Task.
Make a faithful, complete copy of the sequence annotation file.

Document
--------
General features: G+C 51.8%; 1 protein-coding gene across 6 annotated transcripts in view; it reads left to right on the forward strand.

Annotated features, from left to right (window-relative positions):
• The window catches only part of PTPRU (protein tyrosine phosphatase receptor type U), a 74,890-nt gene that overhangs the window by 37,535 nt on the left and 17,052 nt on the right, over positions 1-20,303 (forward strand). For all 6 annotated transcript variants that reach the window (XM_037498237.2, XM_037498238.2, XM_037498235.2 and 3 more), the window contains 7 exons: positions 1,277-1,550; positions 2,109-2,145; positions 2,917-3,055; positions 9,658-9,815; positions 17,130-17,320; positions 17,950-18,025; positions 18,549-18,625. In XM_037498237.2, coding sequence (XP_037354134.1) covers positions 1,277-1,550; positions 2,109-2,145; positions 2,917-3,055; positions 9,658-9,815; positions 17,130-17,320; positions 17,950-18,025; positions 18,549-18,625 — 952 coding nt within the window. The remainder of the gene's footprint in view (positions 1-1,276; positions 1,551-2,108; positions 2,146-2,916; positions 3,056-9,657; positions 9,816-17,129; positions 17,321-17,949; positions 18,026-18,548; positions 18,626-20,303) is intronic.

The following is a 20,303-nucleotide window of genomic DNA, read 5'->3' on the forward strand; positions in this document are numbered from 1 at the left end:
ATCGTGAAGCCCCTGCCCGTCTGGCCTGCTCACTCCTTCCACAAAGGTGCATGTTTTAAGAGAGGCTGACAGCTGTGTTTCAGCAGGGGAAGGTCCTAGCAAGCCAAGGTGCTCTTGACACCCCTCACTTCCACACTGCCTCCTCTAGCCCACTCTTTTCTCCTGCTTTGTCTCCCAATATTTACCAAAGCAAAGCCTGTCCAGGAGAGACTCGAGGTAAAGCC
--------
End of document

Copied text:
General features: G+C 51.8%; 1 protein-coding gene across 6 annotated transcripts in view; it reads left to right on the forward strand.

Annotated features, from left to right (window-relative positions):
• The window catches only part of PTPRU (protein tyrosine phosphatase receptor type U), a 74,890-nt gene that overhangs the window by 37,535 nt on the left and 17,052 nt on the right, over positions 1-20,303 (forward strand). For all 6 annotated transcript variants that reach the window (XM_037498237.2, XM_037498238.2, XM_037498235.2 and 3 more), the window contains 7 exons: positions 1,277-1,550; positions 2,109-2,145; positions 2,917-3,055; positions 9,658-9,815; positions 17,130-17,320; positions 17,950-18,025; positions 18,549-18,625. In XM_037498237.2, coding sequence (XP_037354134.1) covers positions 1,277-1,550; positions 2,109-2,145; positions 2,917-3,055; positions 9,658-9,815; positions 17,130-17,320; positions 17,950-18,025; positions 18,549-18,625 — 952 coding nt within the window. The remainder of the gene's footprint in view (positions 1-1,276; positions 1,551-2,108; positions 2,146-2,916; positions 3,056-9,657; positions 9,816-17,129; positions 17,321-17,949; positions 18,026-18,548; positions 18,626-20,303) is intronic.

The following is a 20,303-nucleotide window of genomic DNA, read 5'->3' on the forward strand; positions in this document are numbered from 1 at the left end:
ATCGTGAAGCCCCTGCCCGTCTGGCCTGCTCACTCCTTCCACAAAGGTGCATGTTTTAAGAGAGGCTGACAGCTGTGTTTCAGCAGGGGAAGGTCCTAGCAAGCCAAGGTGCTCTTGACACCCCTCACTTCCACACTGCCTCCTCTAGCCCACTCTTTTCTCCTGCTTTGTCTCCCAATATTTACCAAAGCAAAGCCTGTCCAGGAGAGACTCGAGGTAAAGCC